Hate Crimes: Facebook Support for Victim Jake Raynard and Judy Shepard Fights On
Jake Raynard was the victim of a brutal attack over Labor Day weekend in his hometown of Thunder Bay, in Canada’s Ontario province. Raynard is recovering in a hospital after being beaten with a brick by a group of men. His sister, Jackii Raynard, has no doubt that "what happened that night was a hate crime. They broke the whole left side of his face. His face speaks for itself."
Raynard and two friends were confronted by an aggressive man early Saturday morning outside a bar. When they tried to walk away, Raynard and his friends were followed by a group of men shouting derogatory comments about gays.
When the attackers began to strike and choke Raynard and his friends, Raynard fought back as more attackers seemed to come out of the woodwork. "I managed to fend off six to eight people by yelling long enough to get them [his two friends] into a cab," Raynard, who is gay, recalled from his hospital bed.
As police in Ontario work on identifying the persons of interest for the investigation, Raynard's friends have created a group to support his recovery. The Unified Community Around Jake Raynard group on Facebook was founded with two main goals: "to support Jake, make him feel safe and welcome in his hometown, and act on his behalf as he desires" and "to stand together after this attack on our community and make public statements against hate crime, and to assert that WE define this community NOT the attackers."
The concerned riends and supporters have also established a fund to benefit Raynard. "This fund will be dedicated to permit Jake access to legal consultation, rehabilitation treatments, and some basic income while unable to work," according to the post.
The group has already surpassed 3,000 members in a few short days. Raynard’s friends believe "it is our response that defines us, not this crime."
In the wake of another example of these horrific crimes, the battle over hate-crimes legislation continues in the U.S. Congress. One of the most recognizable and sympathetic leaders of the movement, Judy Shepard, is hopeful that the Matthew Shepard Act, named in memory of her son who was murdered in a hate crime, will finally pass after a decade of lobbying for it. Should it ultimately be rejected, as it has been several times before, Shepard tirelessly promises,"I'll just start over."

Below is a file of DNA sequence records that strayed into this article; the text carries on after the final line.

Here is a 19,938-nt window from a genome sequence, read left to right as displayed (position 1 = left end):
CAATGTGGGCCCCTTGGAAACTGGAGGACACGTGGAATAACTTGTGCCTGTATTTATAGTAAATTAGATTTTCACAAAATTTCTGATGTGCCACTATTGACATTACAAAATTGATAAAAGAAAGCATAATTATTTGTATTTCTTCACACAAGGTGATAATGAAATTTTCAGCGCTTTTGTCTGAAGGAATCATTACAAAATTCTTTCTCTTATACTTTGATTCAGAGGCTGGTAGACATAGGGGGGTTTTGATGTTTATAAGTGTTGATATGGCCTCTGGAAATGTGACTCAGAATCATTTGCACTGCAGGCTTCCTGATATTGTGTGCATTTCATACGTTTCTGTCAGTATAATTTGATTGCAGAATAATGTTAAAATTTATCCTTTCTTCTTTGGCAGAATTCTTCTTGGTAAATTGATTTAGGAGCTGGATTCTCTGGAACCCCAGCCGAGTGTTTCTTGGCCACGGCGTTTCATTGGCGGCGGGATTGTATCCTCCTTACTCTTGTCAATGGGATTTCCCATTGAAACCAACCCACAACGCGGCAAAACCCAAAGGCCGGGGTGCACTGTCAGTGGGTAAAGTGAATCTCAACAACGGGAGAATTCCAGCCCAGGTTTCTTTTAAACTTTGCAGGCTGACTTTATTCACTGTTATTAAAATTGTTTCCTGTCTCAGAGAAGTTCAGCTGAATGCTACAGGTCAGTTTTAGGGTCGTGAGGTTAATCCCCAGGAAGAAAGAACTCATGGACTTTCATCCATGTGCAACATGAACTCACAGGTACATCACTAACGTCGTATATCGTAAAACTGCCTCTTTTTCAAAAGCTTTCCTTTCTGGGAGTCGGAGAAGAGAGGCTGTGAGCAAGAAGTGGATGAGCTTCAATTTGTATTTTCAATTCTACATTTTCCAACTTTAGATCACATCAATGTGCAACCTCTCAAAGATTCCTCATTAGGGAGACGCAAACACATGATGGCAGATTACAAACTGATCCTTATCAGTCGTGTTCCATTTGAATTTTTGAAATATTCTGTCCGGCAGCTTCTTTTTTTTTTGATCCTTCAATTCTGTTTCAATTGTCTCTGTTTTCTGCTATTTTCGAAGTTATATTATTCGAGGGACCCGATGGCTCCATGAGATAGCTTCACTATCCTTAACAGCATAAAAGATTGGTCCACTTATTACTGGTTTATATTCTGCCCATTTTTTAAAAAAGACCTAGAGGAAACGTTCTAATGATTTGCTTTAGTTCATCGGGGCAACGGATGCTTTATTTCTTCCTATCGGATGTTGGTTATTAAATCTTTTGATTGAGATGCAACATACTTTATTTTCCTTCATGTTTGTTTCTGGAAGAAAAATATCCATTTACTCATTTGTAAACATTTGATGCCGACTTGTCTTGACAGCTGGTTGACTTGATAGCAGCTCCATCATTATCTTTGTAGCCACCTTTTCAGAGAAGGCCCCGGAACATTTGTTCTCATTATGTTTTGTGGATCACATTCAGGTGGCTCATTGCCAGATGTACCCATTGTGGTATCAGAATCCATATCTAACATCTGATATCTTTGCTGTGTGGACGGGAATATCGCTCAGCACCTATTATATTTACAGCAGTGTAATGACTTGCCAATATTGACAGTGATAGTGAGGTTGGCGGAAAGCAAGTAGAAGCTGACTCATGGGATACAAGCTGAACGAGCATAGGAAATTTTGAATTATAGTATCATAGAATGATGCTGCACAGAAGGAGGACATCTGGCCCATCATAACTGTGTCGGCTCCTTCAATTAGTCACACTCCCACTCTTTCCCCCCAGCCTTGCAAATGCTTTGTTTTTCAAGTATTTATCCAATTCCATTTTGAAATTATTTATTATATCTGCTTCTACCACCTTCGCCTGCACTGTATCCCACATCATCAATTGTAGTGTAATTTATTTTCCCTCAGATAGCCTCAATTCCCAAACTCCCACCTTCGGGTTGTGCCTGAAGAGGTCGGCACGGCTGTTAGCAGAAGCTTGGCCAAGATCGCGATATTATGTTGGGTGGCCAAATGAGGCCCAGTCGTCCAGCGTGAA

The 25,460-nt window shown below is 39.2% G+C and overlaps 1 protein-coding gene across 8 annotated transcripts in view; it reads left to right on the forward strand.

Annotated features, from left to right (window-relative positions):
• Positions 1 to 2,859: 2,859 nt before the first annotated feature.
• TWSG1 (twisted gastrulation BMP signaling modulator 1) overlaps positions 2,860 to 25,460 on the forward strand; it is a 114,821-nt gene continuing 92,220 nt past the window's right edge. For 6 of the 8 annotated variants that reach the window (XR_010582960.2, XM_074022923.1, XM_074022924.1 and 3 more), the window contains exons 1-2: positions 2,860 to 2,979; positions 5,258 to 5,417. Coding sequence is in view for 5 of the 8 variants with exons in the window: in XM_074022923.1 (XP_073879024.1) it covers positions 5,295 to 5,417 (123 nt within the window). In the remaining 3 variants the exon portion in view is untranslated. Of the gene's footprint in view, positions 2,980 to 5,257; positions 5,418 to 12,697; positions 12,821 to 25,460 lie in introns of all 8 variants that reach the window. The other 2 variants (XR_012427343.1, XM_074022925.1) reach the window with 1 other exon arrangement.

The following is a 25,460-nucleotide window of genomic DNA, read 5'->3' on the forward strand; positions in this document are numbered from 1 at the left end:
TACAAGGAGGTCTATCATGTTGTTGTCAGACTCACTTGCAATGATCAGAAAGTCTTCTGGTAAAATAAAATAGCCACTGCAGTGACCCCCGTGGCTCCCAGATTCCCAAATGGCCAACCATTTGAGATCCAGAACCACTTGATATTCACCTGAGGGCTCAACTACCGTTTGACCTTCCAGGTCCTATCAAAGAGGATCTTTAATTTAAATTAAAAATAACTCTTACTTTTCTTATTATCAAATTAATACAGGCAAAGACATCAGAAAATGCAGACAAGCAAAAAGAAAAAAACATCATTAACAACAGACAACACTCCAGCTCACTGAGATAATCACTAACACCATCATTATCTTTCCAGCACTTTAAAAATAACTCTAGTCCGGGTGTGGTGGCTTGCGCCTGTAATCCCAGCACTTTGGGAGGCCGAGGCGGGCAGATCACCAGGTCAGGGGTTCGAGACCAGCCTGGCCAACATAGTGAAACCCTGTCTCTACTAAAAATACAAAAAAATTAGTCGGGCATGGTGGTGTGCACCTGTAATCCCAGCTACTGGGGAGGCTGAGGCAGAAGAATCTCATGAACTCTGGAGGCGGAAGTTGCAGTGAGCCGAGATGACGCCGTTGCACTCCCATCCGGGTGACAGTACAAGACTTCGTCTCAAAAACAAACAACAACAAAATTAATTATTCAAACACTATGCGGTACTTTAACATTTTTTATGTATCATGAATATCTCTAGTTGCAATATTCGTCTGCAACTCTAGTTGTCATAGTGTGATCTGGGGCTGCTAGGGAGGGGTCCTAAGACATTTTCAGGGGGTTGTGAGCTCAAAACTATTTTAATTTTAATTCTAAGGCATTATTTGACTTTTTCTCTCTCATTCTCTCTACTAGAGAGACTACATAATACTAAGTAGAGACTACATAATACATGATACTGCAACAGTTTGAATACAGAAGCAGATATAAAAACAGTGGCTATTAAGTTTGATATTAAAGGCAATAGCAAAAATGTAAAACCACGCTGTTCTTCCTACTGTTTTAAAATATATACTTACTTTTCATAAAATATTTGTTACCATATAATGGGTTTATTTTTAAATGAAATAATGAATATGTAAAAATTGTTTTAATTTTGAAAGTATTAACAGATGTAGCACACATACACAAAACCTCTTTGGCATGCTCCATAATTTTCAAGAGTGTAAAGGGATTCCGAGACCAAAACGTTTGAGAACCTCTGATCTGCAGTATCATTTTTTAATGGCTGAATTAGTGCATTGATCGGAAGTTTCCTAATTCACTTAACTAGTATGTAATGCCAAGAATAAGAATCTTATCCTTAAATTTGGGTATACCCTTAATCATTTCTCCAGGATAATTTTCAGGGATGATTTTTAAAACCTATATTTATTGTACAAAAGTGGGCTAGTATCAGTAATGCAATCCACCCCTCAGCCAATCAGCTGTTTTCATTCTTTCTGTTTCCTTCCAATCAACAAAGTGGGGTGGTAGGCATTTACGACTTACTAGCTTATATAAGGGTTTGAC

Judy Shepard has written a book, The Meaning of Matthew: My Son's Murder in Laramie, and a World Transformed, about her path toward gay rights campaigning. In addition, a new play, The Laramie Project: 10 Years Later (An Epilogue) will be performed in over a hundred theaters in all 50 states and seven foreign countries. This sequel to The Laramie Project reflects new interviews with Laramie, Wyo., residents and Aaron McKinney, one of the men convicted of Matthew Shepard's murder. The new play debuts October 12, the 11th anniversary of Shepard’s death.
Judy Shepard remembers her son as "so much more than 'Matthew Shepard, the gay 21-year-old University of Wyoming college student.'" She writes in the book, "He had a family and countless friends. He had a life before the night he was tied to that fence."
Judy Shepard says what she now refers to as her "first life" came to an end on that night, in that spot, as well. And her second life has been devoted to enhancing the "ripple effect" of rallying true believers in the fight to protect people from hate crimes and prosecute those who commit them.
"We all knew we couldn't do nothing" after that night, she says. "We owed it to Matt to do something."
Tell us: Have you ever known a victim of hate crime or been one yourself? What can be done to defend, aid, and rehabilitate victims after a crime?
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